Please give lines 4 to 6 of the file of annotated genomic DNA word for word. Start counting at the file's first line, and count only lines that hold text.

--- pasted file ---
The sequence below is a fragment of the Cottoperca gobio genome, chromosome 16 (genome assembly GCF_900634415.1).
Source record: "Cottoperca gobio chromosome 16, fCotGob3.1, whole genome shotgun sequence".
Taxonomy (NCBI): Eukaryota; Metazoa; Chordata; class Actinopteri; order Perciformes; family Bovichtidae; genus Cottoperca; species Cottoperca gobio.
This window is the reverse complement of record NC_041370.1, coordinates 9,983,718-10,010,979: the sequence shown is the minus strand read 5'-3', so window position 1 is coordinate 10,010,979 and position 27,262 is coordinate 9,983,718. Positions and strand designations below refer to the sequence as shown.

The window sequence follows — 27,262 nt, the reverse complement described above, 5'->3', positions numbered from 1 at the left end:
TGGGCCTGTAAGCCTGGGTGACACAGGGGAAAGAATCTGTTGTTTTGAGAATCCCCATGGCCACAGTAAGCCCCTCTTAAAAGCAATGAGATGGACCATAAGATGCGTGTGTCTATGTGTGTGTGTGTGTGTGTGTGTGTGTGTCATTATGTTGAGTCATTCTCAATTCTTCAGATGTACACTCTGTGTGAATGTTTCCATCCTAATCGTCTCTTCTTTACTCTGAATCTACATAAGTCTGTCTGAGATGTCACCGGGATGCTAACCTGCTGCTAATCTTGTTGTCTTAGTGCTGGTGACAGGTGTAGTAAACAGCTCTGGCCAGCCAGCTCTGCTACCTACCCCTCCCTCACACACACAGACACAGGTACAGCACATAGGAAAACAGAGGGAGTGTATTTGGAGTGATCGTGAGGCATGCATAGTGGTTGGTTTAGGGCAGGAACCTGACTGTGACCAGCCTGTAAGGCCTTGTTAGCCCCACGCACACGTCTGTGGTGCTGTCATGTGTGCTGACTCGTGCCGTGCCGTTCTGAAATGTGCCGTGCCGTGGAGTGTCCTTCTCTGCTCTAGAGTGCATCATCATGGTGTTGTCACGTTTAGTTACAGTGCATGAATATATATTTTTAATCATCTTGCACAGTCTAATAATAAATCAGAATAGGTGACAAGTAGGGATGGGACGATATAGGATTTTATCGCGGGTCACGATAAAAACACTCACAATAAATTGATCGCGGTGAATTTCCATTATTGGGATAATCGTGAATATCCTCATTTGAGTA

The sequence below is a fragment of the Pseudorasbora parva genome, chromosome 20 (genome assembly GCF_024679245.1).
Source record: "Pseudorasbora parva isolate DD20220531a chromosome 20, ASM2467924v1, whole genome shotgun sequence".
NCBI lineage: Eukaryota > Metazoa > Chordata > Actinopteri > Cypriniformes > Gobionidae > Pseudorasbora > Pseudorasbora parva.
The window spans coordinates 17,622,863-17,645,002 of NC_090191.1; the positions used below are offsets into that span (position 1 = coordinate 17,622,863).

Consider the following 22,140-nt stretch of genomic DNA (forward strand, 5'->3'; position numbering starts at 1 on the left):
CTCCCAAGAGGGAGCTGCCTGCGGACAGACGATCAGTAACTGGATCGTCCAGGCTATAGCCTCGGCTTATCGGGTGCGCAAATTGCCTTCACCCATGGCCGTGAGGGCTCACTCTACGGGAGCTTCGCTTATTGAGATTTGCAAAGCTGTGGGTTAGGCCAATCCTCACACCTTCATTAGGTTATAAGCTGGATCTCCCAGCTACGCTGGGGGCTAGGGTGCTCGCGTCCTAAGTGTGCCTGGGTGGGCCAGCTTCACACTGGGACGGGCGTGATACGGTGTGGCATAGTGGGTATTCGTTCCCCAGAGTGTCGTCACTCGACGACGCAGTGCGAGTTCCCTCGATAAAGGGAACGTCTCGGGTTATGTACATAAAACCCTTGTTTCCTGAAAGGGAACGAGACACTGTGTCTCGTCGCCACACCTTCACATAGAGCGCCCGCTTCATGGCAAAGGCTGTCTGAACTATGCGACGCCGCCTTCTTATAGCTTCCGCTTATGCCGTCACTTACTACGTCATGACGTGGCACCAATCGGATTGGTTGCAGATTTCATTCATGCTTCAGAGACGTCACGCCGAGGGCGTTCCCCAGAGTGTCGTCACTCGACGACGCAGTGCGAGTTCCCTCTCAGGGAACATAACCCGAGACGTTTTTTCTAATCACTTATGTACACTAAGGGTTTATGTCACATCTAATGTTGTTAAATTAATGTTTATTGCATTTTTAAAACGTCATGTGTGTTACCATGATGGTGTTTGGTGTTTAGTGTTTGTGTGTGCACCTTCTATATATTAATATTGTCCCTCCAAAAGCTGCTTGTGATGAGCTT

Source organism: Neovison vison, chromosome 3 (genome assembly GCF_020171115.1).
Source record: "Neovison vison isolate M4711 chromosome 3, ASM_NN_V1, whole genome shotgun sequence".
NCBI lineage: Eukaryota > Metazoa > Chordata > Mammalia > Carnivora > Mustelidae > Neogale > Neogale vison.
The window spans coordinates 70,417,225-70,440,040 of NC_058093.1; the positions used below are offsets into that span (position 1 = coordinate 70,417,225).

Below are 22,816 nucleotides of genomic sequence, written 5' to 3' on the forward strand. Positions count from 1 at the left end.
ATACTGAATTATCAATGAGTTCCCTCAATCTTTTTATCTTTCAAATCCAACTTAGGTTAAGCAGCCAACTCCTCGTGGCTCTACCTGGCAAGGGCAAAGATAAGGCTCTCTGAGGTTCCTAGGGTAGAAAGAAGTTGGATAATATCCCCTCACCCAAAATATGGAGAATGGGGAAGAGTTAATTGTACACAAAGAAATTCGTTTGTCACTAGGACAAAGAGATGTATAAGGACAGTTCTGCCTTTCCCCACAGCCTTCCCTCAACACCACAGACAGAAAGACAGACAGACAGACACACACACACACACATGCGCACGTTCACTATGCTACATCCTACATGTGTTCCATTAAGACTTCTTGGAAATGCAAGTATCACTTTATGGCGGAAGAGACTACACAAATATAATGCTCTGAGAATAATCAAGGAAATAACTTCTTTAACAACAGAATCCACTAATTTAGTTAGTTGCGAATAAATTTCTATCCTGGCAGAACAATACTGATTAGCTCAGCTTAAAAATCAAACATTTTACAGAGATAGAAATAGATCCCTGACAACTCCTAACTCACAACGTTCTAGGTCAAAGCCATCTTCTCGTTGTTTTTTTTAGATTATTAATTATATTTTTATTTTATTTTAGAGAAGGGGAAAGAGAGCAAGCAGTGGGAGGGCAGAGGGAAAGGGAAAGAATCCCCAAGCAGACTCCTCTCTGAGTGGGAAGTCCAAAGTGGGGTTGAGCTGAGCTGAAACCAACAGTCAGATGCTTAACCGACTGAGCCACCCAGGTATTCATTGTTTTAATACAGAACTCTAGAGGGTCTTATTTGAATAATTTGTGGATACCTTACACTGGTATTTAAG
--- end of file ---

This window is the reverse complement of record NC_041370.1, coordinates 9,983,718-10,010,979: the sequence shown is the minus strand read 5'-3', so window position 1 is coordinate 10,010,979 and position 27,262 is coordinate 9,983,718. Positions and strand designations below refer to the sequence as shown.

The window sequence follows — 27,262 nt, the reverse complement described above, 5'->3', positions numbered from 1 at the left end:
TGGGCCTGTAAGCCTGGGTGACACAGGGGAAAGAATCTGTTGTTTTGAGAATCCCCATGGCCACAGTAAGCCCCTCTTAAAAGCAATGAGATGGACCATAAGATGCGTGTGTCTATGTGTGTGTGTGTGTGTGTGTGTGTGTGTCATTATGTTGAGTCATTCTCAATTCTTCAGATGTACACTCTGTGTGAATGTTTCCATCCTAATCGTCTCTTCTTTACTCTGAATCTACATAAGTCTGTCTGAGATGTCACCGGGATGCTAACCTGCTGCTAATCTTGTTGTCTTAGTGCTGGTGACAGGTGTAGTAAACAGCTCTGGCCAGCCAGCTCTGCTACCTACCCCTCCCTCACACACACAGACACAGGTACAGCACATAGGAAAACAGAGGGAGTGTATTTGGAGTGATCGTGAGGCATGCATAGTGGTTGGTTTAGGGCAGGAACCTGACTGTGACCAGCCTGTAAGGCCTTGTTAGCCCCACGCACACGTCTGTGGTGCTGTCATGTGTGCTGACTCGTGCCGTGCCGTTCTGAAATGTGCCGTGCCGTGGAGTGTCCTTCTCTGCTCTAGAGTGCATCATCATGGTGTTGTCACGTTTAGTTACAGTGCATGAATATATATTTTTAATCATCTTGCACAGTCTAATAATAAATCAGAATAGGTGACAAGTAGGGATGGGACGATATAGGATTTTATCGCGGGTCACGATAAAAACACTCACAATAAATTGATCGCGGTGAATTTCCATTATTGGGATAATCGTGAATATCCTCATTTGAGTA